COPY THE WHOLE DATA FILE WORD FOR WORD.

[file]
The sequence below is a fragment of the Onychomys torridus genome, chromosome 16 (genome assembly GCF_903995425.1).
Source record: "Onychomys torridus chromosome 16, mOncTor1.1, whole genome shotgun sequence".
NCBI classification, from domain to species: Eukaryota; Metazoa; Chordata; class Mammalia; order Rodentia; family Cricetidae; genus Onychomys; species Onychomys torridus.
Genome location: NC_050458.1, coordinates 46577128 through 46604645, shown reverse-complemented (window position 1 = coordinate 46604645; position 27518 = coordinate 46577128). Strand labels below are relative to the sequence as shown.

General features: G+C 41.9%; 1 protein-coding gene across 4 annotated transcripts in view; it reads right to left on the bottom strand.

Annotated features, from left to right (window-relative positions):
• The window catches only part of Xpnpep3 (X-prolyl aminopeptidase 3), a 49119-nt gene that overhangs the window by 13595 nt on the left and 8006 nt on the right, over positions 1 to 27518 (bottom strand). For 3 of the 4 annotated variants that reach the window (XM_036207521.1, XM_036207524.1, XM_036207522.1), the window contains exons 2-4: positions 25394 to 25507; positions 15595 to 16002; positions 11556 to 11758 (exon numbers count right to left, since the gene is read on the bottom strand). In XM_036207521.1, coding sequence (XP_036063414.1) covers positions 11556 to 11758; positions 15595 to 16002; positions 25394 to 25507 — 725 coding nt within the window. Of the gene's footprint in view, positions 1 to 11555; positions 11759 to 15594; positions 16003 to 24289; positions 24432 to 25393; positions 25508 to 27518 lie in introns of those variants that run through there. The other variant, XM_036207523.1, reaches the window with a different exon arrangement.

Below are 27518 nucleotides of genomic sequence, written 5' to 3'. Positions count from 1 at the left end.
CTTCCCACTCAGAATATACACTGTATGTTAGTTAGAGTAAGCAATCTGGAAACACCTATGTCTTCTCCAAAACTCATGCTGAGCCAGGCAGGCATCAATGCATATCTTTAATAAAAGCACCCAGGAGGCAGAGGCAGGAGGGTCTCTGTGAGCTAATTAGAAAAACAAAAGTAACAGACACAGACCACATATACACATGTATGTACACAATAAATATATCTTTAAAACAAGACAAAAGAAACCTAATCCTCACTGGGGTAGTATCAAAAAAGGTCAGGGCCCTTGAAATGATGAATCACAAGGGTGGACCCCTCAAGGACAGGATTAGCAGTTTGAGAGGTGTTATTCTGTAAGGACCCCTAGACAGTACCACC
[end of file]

The sequence below is a fragment of the Onychomys torridus genome, chromosome 16 (genome assembly GCF_903995425.1).
Source record: "Onychomys torridus chromosome 16, mOncTor1.1, whole genome shotgun sequence".
NCBI classification, from domain to species: Eukaryota; Metazoa; Chordata; class Mammalia; order Rodentia; family Cricetidae; genus Onychomys; species Onychomys torridus.
Genome location: NC_050458.1, coordinates 46577128 through 46604645, shown reverse-complemented (window position 1 = coordinate 46604645; position 27518 = coordinate 46577128). Strand labels below are relative to the sequence as shown.

General features: G+C 41.9%; 1 protein-coding gene across 4 annotated transcripts in view; it reads right to left on the bottom strand.

Annotated features, from left to right (window-relative positions):
• The window catches only part of Xpnpep3 (X-prolyl aminopeptidase 3), a 49119-nt gene that overhangs the window by 13595 nt on the left and 8006 nt on the right, over positions 1 to 27518 (bottom strand). For 3 of the 4 annotated variants that reach the window (XM_036207521.1, XM_036207524.1, XM_036207522.1), the window contains exons 2-4: positions 25394 to 25507; positions 15595 to 16002; positions 11556 to 11758 (exon numbers count right to left, since the gene is read on the bottom strand). In XM_036207521.1, coding sequence (XP_036063414.1) covers positions 11556 to 11758; positions 15595 to 16002; positions 25394 to 25507 — 725 coding nt within the window. Of the gene's footprint in view, positions 1 to 11555; positions 11759 to 15594; positions 16003 to 24289; positions 24432 to 25393; positions 25508 to 27518 lie in introns of those variants that run through there. The other variant, XM_036207523.1, reaches the window with a different exon arrangement.

Below are 27518 nucleotides of genomic sequence, written 5' to 3'. Positions count from 1 at the left end.
CTTCCCACTCAGAATATACACTGTATGTTAGTTAGAGTAAGCAATCTGGAAACACCTATGTCTTCTCCAAAACTCATGCTGAGCCAGGCAGGCATCAATGCATATCTTTAATAAAAGCACCCAGGAGGCAGAGGCAGGAGGGTCTCTGTGAGCTAATTAGAAAAACAAAAGTAACAGACACAGACCACATATACACATGTATGTACACAATAAATATATCTTTAAAACAAGACAAAAGAAACCTAATCCTCACTGGGGTAGTATCAAAAAAGGTCAGGGCCCTTGAAATGATGAATCACAAGGGTGGACCCCTCAAGGACAGGATTAGCAGTTTGAGAGGTGTTATTCTGTAAGGACCCCTAGACAGTACCACC